By Jan Worth-Nelson
In the wake of the leak of a draft opinion suggesting the U.S. Supreme Court is about to overturn Roe v. Wade, some have suggested men should, as the memes go, “STFU,” or “Shut the F–k up.”
But if any area man has a voice worth hearing on the matter, it is Jim Richardson.
Richardson is a life-long community activist who was director of Planned Parenthood of East Central Michigan for 22 years, from 1987 to 2009.
In a recent interview, he called the likelihood that the end of Roe v. Wade guaranteeing a woman’s right to abortion, “phenomenal” and “a major wakeup call.”
The draft, confirmed to be authentic by Chief Justice John Roberts and written by Justice Samuel Alito, appears to completely overturn the 1973 Supreme Court decision, which for 49 years has constitutionally assured a woman’s right to choose whether to continue a pregnancy throughout the first trimester. It would make all abortions illegal, including in the case of rape or incest.
Richardson is angry.
“I’ve been doing a slow burn for years,” in the face of ceaseless efforts to overturn a women’s right to choose, he said. The latest development further ignites his ire.
“It just makes me mad,” he said, noting that it brings to the forefront painful issues of what he sees as powerful men’s persistent attempts to control women.
If in fact the draft turns out to be the final decision, Richardson said, “It will nullify what we thought was settled law for the United States, which is, I think, phenomenal — that the courts would erase so many years of law that has protected women’s ability to choose.”
Richardson, now 81, has devoted a lifetime to assuring those rights.
“I have always supported that it is a woman’s right to choose, and I’ve always been very supportive of women making decisions about their bodily integrity. As a man, I have no business trying to even think about what is best for a woman. But apparently a whole lot of men think that they do. I vehemently disagree with them.
“This has always seemed to be an issue of power,” Richardson continued, “The power men have over women, and of men threatened by women being able to make their own decisions. This is at the root of all of it, that women are the property of men, and getting into religious views that women are expected to do the bidding of men.
“That’s all nonsense,” he declared.
And in light of that, he asserted, “It’s important that we view this event as a major wake up call , especially for younger voters — those who are at largest risk as a result of this action,.”
What would be lost, he bluntly states, is “Freedom. What would be lost is an ability to have bodily integrity.”
He’s also concerned this decision would set the table for overturning other issues of personal freedom, such as contraception and birth control, marriage and civil rights.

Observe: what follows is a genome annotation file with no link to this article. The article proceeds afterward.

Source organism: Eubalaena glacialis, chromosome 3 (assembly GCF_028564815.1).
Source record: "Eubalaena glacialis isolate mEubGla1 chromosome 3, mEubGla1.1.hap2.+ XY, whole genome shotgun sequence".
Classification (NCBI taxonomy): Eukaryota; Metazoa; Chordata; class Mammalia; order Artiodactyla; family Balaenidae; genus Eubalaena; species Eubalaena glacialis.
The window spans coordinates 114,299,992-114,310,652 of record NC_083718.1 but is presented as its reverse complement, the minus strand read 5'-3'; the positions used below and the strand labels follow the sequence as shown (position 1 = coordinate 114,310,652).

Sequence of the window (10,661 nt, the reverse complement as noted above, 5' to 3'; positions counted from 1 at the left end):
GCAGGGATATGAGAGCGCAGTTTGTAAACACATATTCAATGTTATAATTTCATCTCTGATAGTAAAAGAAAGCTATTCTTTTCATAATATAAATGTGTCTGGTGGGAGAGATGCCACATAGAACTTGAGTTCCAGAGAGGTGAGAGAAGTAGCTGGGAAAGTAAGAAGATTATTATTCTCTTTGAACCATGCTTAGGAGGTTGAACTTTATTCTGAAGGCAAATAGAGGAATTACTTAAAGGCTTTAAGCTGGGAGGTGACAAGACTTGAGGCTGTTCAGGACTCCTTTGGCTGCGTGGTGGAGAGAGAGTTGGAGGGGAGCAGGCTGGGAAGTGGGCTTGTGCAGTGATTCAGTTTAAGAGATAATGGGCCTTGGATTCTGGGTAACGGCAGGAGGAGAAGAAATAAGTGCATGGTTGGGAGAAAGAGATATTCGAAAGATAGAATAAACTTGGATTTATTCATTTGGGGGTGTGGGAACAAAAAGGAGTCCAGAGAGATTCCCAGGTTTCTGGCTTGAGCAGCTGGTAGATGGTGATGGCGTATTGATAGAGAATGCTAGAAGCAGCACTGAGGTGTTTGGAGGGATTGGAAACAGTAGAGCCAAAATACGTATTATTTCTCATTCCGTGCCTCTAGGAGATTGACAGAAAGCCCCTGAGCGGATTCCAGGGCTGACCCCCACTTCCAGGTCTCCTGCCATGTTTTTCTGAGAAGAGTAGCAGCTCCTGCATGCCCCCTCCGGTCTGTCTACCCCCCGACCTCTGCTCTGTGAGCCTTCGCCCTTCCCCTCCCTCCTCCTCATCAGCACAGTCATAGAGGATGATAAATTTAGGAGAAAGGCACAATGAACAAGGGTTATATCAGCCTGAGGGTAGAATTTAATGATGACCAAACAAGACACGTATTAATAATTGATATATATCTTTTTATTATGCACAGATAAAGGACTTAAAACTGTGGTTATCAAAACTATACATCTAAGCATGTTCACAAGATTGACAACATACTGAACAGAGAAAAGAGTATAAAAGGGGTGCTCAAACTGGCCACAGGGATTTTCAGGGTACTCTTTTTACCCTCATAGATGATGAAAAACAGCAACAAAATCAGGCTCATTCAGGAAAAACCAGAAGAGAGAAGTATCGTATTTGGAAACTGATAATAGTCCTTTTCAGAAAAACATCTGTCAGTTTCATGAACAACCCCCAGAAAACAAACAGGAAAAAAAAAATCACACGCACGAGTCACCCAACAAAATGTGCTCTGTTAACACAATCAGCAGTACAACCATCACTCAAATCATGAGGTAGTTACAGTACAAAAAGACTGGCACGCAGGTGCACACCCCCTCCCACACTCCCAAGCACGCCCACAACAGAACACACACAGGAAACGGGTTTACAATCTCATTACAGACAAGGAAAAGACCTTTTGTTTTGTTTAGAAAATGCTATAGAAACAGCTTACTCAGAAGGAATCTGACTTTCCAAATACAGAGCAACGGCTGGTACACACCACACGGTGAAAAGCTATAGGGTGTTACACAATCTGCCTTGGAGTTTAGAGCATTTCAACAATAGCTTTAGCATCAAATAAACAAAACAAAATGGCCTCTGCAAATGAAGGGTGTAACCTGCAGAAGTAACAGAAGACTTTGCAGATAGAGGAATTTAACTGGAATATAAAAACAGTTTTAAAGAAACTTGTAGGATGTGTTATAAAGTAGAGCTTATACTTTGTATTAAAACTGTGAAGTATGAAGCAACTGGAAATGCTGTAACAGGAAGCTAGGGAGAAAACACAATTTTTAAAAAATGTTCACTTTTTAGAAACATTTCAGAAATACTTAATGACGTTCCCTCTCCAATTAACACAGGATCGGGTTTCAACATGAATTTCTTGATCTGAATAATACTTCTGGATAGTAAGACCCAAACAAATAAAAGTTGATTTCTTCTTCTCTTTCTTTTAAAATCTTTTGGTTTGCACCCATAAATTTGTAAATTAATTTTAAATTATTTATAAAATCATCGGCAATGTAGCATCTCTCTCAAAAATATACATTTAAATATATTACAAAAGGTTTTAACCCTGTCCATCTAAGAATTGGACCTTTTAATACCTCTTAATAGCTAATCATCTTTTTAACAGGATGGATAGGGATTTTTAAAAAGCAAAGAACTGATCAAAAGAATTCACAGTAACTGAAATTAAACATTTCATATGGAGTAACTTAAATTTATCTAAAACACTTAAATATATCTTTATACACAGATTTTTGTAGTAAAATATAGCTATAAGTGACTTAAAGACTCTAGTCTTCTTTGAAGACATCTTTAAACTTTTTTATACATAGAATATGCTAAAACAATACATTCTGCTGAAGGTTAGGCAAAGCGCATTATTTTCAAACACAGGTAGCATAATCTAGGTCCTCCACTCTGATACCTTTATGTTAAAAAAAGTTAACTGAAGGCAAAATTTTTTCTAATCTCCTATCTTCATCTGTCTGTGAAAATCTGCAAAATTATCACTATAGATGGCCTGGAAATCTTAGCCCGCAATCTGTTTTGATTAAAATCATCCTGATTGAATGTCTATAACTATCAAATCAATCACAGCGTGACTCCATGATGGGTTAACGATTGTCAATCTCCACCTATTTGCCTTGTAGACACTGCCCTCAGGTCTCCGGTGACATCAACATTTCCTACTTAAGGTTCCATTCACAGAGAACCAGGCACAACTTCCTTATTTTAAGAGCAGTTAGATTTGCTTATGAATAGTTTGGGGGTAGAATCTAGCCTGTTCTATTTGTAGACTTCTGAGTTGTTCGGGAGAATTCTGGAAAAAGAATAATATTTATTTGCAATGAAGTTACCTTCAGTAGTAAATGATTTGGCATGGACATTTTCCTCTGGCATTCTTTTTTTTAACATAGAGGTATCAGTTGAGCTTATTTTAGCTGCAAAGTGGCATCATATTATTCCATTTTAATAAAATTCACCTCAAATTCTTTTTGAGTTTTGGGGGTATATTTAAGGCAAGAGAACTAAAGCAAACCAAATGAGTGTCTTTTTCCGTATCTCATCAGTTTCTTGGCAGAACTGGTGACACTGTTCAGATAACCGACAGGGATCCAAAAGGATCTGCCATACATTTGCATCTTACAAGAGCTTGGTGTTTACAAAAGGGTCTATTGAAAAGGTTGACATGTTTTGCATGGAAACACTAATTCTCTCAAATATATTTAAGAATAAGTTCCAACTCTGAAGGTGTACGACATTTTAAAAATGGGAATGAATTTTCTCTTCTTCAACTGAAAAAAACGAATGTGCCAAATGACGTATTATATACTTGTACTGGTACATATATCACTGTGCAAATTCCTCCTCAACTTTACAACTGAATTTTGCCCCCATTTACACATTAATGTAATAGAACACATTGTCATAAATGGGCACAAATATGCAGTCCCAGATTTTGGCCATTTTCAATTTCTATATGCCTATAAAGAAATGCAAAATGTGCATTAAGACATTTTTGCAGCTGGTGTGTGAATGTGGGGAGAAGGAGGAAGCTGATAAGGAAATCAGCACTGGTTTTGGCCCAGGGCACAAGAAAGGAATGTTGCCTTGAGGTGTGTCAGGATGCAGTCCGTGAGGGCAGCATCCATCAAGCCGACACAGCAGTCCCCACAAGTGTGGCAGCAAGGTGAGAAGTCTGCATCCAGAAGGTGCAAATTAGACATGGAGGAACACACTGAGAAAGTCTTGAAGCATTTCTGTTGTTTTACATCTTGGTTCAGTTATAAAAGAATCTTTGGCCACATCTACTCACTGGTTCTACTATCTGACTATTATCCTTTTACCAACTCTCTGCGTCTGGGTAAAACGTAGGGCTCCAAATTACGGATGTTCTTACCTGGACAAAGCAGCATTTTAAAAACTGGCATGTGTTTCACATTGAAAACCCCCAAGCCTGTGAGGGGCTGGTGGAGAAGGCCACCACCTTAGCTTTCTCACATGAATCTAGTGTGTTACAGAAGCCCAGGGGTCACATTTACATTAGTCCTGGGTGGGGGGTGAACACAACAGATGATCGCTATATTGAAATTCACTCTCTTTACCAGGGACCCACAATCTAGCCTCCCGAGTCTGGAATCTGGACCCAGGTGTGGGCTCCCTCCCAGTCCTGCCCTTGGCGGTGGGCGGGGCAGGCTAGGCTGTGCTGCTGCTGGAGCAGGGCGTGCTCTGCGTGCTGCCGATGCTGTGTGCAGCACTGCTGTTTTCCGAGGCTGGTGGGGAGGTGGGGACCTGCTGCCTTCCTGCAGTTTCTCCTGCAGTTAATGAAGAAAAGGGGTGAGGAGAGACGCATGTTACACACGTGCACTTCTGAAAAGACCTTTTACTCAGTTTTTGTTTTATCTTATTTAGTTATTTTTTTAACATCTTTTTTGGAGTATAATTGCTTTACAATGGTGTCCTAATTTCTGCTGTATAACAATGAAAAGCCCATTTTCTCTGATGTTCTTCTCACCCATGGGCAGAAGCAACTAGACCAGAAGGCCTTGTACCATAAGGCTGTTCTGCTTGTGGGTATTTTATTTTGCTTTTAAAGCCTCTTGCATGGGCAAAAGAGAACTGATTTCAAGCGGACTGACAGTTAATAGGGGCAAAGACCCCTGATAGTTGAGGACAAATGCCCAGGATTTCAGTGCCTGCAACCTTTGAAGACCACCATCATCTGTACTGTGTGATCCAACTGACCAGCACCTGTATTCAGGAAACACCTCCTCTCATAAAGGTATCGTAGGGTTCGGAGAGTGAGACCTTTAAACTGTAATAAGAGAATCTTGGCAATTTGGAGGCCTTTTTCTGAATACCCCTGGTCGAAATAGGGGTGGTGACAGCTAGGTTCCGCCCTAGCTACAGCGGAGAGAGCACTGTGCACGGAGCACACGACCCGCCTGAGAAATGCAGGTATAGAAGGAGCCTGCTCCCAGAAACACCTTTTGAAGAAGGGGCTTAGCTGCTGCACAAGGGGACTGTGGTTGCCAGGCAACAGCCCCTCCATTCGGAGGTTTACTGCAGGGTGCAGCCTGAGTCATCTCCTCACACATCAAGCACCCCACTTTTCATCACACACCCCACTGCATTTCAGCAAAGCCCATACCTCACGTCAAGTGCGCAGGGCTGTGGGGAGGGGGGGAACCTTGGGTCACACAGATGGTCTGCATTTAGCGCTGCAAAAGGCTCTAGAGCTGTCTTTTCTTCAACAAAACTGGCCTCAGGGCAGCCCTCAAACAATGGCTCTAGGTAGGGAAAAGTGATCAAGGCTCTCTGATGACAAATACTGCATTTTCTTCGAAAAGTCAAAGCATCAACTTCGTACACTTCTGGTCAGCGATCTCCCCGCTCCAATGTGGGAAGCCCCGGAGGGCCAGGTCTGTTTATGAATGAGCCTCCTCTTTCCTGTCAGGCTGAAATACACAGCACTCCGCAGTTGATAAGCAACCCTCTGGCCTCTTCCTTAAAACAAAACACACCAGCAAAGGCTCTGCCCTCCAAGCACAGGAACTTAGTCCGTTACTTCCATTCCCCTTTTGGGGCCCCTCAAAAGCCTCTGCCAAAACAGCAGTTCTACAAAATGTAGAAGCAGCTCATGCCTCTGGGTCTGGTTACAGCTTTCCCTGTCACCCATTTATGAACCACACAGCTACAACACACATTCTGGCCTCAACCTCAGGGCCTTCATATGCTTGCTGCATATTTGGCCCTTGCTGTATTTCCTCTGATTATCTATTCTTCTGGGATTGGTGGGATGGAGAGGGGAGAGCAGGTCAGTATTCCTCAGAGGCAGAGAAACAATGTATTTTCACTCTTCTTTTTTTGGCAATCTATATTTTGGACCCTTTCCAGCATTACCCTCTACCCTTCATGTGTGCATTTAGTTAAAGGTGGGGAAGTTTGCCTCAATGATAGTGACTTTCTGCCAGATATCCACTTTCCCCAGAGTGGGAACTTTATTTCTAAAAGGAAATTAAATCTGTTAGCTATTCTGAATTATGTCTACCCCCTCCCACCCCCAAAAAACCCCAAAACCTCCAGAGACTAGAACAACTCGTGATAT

Speaking from the perspective of years at Planned Parenthood, often in the nexus of abortion rights fights, Richardson said he is not surprised by what seems to be happening.
For decades, he notes, “anti-choice organization and individuals have been trying to set up cases to directly challenge Roe — they’ve been doing it for years. The long-term political game that has been played has connected the Republican Party to an anti-choice position, and to continue a political push to assure that it was anti-choice.”
He recalls when a Kalamazoo clinic was bombed, and when physicians providing abortion services were killed.
Things moved faster, following the election of Donald Trump and the death of Ruth Bader Ginsburg, Richardson noted.
In that regard, “It’s clear that elections matter. It’s clear that we cannot sit out elections. We have to get off the sidelines and work. That is absolutely, critically important, particularly if you are a younger, newer voter, who has the most to lose.
Richardson offered several option for those hoping to defend the right to choose:
— “Folks gotta vote,” he said. “We can’t sit out the midterms.
— “It’s important to get behind candidates who support your position,” he said. “If you can’t get out and work for them, send them money.
— A petition is being circulated to bring to the voters of Michigan a referendum to assure abortion rights in Michigan.
He said with the Republican-controlled legislature in power in Lansing, it is likely if Roe is overturned it is likely the state will quickly reinstate a 1931 law banning abortion and put into effect restrictions much like the “vigilante”-based law newly passed in Texas.
EVM Consulting Editor Jan Worth-Nelson can be reached at firstname.lastname@example.org.